By many accounts, Lompeto was not the first Inkosikazi of Zwangendawa. He had chosen Munininkonzo, of the Mngomezulu clan who hail from the Lubombo Hills, to be his Inkosikazi, and had placed her in Ekwendeni Village (“there where they get married”), and when Lompeto and Soseya had arrived from Zwide he had placed them in the Lusungulu Village (“that which breaks away”—i.e. goes with the heir to the chiefdom) of Emvuyeni. Zwide had objected, and requested Zwangendawa to appoint Lompeto his Inkosikazi, and Zwangendawa had accordingly demoted Munininkonzo, and granted to Lompeto and Soseya their own village of Emveyeyeni, styling Lompeto Inkosikazi. To many it seemed there were now two Inkosikazi. The matter was to be settled soon. One day, while the Ngoni were still in Southern Rhodesia, while Zwangendawa was living at his village of Emsizini, where lived his wives Ncikazana, Kungakile, Lozindawa and Mcobisa, all of the Madhlopa clan, the village of Emveyeyeni sent beer for the chief, brewed by Lompeto and Soseya. One of the Emsizini wives saw the beer when it arrived, and, being jealous of the Nqumayo women and wishing to do them harm, quietly and unobserved dropped some human hairs in the pot of beer. In due course the beer was brought to Zwangendawa, and he and his elders began to pass the pot around, when lo!, there they saw human hairs floating in the brew. Angrily, Zwangendawa inquired who had sent the beer, and so wished to bewitch him. Hearing it was from Emveyeyeni, he accused the daughters of Zwide of plotting to destroy him by witchcraft, and he forthwith ordered them to be killed, the village broken up, and all the people, cattle and goods divided to other villages, (he himself to receive the major share of the cattle). The order of Zwangendawa was quickly carried out, Lompeto was killed, but Soseya was found to be pregnant, and Gwaza, cousin of Zwangendawa, who was in charge of the party, took her and hid her in his village, duly reporting to Zwangendawa that both women were dead and Emveyeyeni no more. In due course, Soseya gave birth to Sabangwa, otherwise known as Ntuto, a boy who was carried across the Zambezi River on the back of his mother. Not until Ntuto was about four years of age did Gwaza one day disclose to Zwangendawa that indeed Soseya was alive and had a son and heir to the chiefdom. Zwangendawa was in a good mood. He forgave Gwaza, welcomed Soseya, and to Ntuto he gave a sporran that he might hide his childish nakedness. Further, he ordered Emveyeyeni to be rebuilt and Soseya installed therein, and, by some few accounts, he reappointed Lompeto, through her deputy Soseya, to be Inkosikazi, and thereby nominated Ntuto to be his heir. Meanwhile, when Zwangendawa had ordered the bad memory of Emveyeyeni to be erased, he had appointed (or re-appointed, depending which story one follows) Munininkonzo to be Inkosikazi. She was barren and appointed her sister Viyakazana, better known as Munene, to be her seed-bearer. Both, together with their sister Qutu and other wives of Zwangendawa, lived in Ekwendeni Village. While the Ngoni were halted at Mkoko, there was born to Qutu Mngomezulu a son they named Mtwalo—”the burden”. A few years later, near the Mawili pools, there was born to Munene a son, who was named Mhlahlo, for there was dispute as to whether indeed he was a son of Zwangendawa, and it was necessary to cast the lots to confirm his fatherhood. Later, there were born other and lesser sons of Zwangendawa (Ndawazake, Mawilawo, and the “son of Mafu”—Lufo).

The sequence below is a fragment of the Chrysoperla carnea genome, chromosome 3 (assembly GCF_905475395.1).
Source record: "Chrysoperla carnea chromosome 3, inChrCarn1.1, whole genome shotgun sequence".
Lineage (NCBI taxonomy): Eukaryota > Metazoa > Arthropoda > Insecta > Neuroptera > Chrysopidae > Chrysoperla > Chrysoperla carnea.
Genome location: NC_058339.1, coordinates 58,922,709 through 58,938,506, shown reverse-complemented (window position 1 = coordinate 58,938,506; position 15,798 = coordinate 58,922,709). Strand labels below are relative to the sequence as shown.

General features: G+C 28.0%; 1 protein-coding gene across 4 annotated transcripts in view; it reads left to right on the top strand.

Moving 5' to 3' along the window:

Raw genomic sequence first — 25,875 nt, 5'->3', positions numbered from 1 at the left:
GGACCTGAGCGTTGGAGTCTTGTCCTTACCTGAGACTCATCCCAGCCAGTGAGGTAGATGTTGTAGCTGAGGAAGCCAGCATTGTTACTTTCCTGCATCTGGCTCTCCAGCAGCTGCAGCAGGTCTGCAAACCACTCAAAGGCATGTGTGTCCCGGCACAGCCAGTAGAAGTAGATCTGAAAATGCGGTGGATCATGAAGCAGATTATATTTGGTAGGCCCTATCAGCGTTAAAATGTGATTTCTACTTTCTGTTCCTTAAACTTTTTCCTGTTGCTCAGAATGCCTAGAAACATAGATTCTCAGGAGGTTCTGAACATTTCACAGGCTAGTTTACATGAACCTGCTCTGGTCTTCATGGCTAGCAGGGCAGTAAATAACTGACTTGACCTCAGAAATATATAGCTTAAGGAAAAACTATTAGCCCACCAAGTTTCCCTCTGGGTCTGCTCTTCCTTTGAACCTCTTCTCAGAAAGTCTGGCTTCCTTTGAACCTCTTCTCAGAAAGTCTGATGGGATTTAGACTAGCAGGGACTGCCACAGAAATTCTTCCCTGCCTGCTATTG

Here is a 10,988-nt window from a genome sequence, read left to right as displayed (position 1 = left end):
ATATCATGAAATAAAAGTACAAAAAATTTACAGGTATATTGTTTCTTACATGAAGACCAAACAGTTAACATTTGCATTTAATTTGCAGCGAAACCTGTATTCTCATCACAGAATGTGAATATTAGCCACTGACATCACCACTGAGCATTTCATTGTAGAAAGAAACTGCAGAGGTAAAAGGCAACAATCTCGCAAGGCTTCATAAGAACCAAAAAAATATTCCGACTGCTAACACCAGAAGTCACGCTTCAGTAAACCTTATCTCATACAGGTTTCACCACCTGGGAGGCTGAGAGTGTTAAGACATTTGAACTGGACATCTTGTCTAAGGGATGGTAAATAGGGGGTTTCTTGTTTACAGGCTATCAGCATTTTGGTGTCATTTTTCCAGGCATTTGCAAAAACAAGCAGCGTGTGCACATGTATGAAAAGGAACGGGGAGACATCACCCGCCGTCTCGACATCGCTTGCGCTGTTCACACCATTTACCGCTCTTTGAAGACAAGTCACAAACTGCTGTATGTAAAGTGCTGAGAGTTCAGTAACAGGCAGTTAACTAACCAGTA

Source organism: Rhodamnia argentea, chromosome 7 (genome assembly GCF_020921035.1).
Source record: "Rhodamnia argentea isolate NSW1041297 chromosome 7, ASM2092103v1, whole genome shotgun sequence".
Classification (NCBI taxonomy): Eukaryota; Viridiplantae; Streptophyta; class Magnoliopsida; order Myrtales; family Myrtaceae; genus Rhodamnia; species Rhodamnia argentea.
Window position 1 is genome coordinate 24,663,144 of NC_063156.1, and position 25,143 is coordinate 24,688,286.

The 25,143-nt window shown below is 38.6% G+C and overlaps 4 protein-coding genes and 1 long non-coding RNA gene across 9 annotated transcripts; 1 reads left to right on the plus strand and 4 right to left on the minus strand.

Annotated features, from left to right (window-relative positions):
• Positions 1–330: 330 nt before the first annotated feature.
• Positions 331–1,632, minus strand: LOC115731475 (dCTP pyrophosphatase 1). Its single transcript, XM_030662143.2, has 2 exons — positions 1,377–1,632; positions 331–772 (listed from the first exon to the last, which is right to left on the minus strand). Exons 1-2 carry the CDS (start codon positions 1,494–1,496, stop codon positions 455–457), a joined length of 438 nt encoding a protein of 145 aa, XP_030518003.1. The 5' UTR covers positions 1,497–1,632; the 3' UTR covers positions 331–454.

At Mapupo, Zwangendawa died in his Embangweni Village. After the regiments had collected, his body, hidden in its skin hag, was carried to Ekwendeni, thereby indicating how his succession would fall. To add to this, it was Lomagazi, sister of Mhlahlo and elder daughter of Munene, who stood beside the open grave, bearing the battle plumes and weapons of the dead chief, and thus confirmed for all to see the house which would provide the heir to the chief. The thousands of attendant warriors, fully armed for instant war, chanted the songs of death and mourned the dead chief, but none among them refused the place of burial. Rank on rank stood the regiments of Tatakakulu, Mahwaya, Mang’ombe, Izimpisi, Makeke, Mahacu, Zimfezi among those still remembered–all regiments of Amakehla, the seasoned warriors and old men bearing the Isidhlodhlo ring of polished wax and Ifefe grass on their heads—and the younger Manyoni and Mashapi regiments which were a few years later to don the head-ring at the place remembered as Isidhlodhlo, together with younger men still to be drafted to new regiments in the names of the heirs of Zwangendawa. Among all these, none disputed Ekwendeni as the site of burial.